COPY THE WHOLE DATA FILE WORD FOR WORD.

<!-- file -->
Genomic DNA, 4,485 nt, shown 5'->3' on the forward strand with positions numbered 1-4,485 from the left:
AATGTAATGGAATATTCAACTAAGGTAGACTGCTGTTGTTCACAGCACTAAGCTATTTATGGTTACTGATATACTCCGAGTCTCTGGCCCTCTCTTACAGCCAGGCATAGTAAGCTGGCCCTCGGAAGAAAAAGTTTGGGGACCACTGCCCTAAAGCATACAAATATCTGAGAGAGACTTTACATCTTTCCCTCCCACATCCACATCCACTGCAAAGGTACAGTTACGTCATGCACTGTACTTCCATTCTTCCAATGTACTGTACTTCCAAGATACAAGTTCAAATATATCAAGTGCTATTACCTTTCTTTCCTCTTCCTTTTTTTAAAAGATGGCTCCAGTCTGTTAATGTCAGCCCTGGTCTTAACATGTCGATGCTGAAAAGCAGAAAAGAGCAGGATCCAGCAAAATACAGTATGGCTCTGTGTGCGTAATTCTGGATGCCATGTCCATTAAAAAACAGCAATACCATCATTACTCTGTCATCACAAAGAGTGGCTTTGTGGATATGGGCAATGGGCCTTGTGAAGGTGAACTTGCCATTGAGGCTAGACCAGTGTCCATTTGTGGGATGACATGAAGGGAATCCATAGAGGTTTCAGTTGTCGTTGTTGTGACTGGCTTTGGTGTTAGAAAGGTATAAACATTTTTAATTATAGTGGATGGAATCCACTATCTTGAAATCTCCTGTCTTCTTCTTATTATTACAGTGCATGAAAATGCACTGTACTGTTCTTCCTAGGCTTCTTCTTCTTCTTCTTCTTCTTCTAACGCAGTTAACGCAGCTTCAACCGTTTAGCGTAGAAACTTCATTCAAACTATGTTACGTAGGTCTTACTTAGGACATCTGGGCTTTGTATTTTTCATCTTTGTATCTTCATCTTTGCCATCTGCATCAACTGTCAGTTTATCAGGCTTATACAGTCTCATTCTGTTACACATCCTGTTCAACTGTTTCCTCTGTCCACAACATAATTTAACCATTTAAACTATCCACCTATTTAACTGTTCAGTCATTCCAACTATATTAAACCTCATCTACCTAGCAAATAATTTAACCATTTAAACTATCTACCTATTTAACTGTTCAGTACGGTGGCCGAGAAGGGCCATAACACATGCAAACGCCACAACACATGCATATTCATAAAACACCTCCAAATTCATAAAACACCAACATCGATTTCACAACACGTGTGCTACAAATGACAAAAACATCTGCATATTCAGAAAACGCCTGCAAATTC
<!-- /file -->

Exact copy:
Genomic DNA, 4,485 nt, shown 5'->3' on the forward strand with positions numbered 1-4,485 from the left:
AATGTAATGGAATATTCAACTAAGGTAGACTGCTGTTGTTCACAGCACTAAGCTATTTATGGTTACTGATATACTCCGAGTCTCTGGCCCTCTCTTACAGCCAGGCATAGTAAGCTGGCCCTCGGAAGAAAAAGTTTGGGGACCACTGCCCTAAAGCATACAAATATCTGAGAGAGACTTTACATCTTTCCCTCCCACATCCACATCCACTGCAAAGGTACAGTTACGTCATGCACTGTACTTCCATTCTTCCAATGTACTGTACTTCCAAGATACAAGTTCAAATATATCAAGTGCTATTACCTTTCTTTCCTCTTCCTTTTTTTAAAAGATGGCTCCAGTCTGTTAATGTCAGCCCTGGTCTTAACATGTCGATGCTGAAAAGCAGAAAAGAGCAGGATCCAGCAAAATACAGTATGGCTCTGTGTGCGTAATTCTGGATGCCATGTCCATTAAAAAACAGCAATACCATCATTACTCTGTCATCACAAAGAGTGGCTTTGTGGATATGGGCAATGGGCCTTGTGAAGGTGAACTTGCCATTGAGGCTAGACCAGTGTCCATTTGTGGGATGACATGAAGGGAATCCATAGAGGTTTCAGTTGTCGTTGTTGTGACTGGCTTTGGTGTTAGAAAGGTATAAACATTTTTAATTATAGTGGATGGAATCCACTATCTTGAAATCTCCTGTCTTCTTCTTATTATTACAGTGCATGAAAATGCACTGTACTGTTCTTCCTAGGCTTCTTCTTCTTCTTCTTCTTCTTCTAACGCAGTTAACGCAGCTTCAACCGTTTAGCGTAGAAACTTCATTCAAACTATGTTACGTAGGTCTTACTTAGGACATCTGGGCTTTGTATTTTTCATCTTTGTATCTTCATCTTTGCCATCTGCATCAACTGTCAGTTTATCAGGCTTATACAGTCTCATTCTGTTACACATCCTGTTCAACTGTTTCCTCTGTCCACAACATAATTTAACCATTTAAACTATCCACCTATTTAACTGTTCAGTCATTCCAACTATATTAAACCTCATCTACCTAGCAAATAATTTAACCATTTAAACTATCTACCTATTTAACTGTTCAGTACGGTGGCCGAGAAGGGCCATAACACATGCAAACGCCACAACACATGCATATTCATAAAACACCTCCAAATTCATAAAACACCAACATCGATTTCACAACACGTGTGCTACAAATGACAAAAACATCTGCATATTCAGAAAACGCCTGCAAATTC